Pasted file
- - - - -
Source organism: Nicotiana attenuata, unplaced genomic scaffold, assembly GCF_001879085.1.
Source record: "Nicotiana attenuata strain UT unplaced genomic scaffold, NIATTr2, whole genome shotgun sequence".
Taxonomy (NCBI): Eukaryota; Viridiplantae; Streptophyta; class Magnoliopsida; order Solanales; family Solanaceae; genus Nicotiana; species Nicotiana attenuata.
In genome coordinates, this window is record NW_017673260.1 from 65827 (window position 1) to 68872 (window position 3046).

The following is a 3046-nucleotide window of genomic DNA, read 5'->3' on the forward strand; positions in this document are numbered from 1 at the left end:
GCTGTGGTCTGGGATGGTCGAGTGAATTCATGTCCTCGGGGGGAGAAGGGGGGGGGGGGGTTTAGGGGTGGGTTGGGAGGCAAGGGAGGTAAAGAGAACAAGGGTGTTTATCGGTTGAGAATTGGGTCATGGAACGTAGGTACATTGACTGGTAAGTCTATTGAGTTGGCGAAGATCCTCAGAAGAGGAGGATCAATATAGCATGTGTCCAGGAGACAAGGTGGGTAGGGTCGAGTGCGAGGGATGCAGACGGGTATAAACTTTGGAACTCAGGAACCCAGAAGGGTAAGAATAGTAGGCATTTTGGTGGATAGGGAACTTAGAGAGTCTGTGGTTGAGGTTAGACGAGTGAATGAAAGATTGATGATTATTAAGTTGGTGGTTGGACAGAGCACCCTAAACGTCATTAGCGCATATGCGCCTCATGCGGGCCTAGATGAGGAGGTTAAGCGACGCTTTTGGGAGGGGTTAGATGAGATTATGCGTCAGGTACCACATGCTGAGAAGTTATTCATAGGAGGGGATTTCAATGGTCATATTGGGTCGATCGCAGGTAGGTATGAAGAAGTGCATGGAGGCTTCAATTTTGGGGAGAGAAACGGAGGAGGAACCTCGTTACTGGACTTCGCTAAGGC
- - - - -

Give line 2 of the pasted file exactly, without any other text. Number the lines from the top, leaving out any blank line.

Source record: "Nicotiana attenuata strain UT unplaced genomic scaffold, NIATTr2, whole genome shotgun sequence".